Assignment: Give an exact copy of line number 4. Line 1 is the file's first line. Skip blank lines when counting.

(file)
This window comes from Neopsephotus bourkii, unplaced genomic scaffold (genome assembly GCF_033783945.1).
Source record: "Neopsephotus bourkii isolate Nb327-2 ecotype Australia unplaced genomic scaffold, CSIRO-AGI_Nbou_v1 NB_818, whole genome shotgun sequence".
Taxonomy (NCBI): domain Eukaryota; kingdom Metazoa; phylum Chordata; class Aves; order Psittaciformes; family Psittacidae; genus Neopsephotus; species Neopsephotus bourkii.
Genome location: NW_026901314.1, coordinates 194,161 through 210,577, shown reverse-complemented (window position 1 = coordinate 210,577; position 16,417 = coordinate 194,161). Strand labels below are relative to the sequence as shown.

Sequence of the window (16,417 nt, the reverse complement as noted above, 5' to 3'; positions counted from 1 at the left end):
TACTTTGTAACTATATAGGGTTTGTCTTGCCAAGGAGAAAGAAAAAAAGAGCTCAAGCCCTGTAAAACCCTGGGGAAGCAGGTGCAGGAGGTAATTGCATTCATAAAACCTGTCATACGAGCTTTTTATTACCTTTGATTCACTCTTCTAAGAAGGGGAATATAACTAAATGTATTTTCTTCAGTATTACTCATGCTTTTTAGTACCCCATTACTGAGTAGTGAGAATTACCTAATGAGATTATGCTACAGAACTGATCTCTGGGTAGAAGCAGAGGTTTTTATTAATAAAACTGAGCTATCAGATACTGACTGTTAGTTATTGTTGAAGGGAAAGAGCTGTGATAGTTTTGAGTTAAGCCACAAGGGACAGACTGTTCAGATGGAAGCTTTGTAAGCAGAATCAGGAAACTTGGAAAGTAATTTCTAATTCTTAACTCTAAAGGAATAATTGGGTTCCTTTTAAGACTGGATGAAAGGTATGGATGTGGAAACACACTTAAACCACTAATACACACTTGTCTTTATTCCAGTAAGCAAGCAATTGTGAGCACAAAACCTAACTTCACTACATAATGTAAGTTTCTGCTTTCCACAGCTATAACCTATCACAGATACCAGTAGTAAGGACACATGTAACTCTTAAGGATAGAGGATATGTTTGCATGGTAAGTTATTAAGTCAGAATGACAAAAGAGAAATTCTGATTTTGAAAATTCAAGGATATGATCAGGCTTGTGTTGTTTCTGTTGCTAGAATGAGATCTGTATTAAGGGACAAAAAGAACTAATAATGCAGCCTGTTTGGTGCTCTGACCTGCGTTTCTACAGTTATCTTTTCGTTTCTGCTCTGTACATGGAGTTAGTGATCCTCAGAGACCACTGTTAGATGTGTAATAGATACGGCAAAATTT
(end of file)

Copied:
Genome location: NW_026901314.1, coordinates 194,161 through 210,577, shown reverse-complemented (window position 1 = coordinate 210,577; position 16,417 = coordinate 194,161). Strand labels below are relative to the sequence as shown.